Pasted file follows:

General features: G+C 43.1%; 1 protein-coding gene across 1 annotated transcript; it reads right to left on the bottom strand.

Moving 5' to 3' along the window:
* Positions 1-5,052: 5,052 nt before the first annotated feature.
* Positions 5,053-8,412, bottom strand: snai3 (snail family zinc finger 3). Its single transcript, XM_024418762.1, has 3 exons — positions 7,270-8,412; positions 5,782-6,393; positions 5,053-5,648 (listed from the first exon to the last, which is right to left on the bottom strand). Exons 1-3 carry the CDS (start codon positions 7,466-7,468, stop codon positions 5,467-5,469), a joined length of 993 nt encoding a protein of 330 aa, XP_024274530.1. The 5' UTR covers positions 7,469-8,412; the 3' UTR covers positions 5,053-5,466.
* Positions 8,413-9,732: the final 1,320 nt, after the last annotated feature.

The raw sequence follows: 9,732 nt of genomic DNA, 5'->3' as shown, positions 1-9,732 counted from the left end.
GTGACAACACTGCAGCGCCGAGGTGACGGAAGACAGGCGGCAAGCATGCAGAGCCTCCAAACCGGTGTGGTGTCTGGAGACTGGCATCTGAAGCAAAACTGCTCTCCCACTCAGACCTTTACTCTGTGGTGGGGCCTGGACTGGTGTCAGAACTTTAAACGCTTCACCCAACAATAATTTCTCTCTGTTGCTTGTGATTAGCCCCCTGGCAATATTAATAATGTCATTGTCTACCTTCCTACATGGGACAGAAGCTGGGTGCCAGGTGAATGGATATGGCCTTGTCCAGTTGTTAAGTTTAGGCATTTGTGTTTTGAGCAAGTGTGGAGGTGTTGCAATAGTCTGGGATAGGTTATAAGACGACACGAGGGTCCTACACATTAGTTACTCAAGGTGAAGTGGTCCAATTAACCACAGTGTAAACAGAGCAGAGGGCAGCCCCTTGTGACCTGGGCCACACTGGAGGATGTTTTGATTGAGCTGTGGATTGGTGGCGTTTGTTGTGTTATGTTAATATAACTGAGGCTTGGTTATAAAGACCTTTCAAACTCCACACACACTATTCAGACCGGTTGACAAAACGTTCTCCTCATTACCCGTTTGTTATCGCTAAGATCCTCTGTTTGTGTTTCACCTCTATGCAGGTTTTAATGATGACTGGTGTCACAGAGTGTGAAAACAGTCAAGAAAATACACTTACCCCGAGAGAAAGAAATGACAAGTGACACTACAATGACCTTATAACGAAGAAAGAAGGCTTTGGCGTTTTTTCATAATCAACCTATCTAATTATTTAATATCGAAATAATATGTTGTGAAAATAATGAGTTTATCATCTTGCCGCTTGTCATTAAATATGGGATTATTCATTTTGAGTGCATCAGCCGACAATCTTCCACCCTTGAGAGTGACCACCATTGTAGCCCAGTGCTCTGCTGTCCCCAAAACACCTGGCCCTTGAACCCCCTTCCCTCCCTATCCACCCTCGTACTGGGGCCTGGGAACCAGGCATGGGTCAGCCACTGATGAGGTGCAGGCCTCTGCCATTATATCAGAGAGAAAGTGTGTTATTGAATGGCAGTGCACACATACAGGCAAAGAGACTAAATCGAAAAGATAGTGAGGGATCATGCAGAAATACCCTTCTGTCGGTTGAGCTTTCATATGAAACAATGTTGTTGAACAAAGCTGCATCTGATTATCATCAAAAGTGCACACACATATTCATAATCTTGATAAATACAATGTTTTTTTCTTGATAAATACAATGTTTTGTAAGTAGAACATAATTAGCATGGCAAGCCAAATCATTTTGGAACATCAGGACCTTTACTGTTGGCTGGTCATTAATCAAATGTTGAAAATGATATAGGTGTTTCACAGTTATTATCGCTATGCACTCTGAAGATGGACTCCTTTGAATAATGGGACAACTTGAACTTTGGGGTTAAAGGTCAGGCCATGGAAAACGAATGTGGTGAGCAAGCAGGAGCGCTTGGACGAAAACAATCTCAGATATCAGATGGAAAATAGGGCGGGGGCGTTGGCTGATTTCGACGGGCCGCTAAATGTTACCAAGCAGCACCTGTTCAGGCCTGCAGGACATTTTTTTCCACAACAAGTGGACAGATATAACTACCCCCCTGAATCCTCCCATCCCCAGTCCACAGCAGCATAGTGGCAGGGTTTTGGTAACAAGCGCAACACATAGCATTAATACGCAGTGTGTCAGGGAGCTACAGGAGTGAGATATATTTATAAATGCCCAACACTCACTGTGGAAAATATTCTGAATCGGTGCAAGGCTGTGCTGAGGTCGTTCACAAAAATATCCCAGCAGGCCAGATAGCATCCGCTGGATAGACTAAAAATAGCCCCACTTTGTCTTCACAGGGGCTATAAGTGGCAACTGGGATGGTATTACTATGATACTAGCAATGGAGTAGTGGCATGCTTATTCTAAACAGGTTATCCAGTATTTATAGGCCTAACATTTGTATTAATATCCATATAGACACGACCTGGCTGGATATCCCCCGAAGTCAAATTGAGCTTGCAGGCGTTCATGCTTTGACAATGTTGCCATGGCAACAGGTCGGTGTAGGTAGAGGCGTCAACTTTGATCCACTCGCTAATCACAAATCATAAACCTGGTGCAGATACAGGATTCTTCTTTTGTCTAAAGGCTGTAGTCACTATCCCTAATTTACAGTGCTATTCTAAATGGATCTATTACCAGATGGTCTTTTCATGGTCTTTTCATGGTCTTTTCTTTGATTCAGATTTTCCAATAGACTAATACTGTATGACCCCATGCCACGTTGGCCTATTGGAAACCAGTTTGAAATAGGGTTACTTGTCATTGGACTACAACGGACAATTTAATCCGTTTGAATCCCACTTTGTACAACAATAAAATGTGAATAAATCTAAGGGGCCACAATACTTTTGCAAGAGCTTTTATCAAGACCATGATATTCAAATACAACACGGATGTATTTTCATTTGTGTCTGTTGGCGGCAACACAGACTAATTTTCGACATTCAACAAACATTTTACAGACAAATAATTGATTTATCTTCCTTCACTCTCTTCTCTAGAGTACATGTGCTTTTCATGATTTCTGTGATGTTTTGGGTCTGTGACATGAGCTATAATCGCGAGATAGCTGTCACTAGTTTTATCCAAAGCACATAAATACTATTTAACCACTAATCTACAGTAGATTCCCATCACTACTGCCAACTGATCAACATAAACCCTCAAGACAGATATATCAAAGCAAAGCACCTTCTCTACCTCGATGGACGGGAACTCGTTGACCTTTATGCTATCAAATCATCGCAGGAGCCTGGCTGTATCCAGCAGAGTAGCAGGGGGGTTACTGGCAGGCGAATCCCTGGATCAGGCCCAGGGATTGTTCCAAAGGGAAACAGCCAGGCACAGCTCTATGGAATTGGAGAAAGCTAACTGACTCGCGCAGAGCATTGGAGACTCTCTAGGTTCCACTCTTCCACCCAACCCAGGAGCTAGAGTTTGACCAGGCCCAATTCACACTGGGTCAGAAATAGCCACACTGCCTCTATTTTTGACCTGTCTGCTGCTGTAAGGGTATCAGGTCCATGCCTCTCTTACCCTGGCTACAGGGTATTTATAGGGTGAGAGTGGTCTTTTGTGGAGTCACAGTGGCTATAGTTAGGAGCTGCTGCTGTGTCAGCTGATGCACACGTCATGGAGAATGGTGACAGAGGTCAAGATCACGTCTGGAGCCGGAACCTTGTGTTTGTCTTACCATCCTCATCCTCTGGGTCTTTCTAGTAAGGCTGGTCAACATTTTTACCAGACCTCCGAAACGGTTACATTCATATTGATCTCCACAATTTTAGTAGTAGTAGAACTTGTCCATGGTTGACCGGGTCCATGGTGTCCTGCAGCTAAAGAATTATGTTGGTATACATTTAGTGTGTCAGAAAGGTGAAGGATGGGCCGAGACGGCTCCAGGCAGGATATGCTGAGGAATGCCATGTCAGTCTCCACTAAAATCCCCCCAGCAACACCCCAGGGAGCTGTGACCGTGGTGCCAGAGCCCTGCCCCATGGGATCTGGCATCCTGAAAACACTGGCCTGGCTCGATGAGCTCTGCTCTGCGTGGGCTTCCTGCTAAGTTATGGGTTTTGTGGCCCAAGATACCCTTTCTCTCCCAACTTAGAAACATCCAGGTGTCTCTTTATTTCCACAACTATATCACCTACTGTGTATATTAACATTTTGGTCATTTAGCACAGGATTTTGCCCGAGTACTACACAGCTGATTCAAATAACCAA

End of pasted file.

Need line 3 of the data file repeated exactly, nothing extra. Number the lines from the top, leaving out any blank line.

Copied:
* Positions 1-5,052: 5,052 nt before the first annotated feature.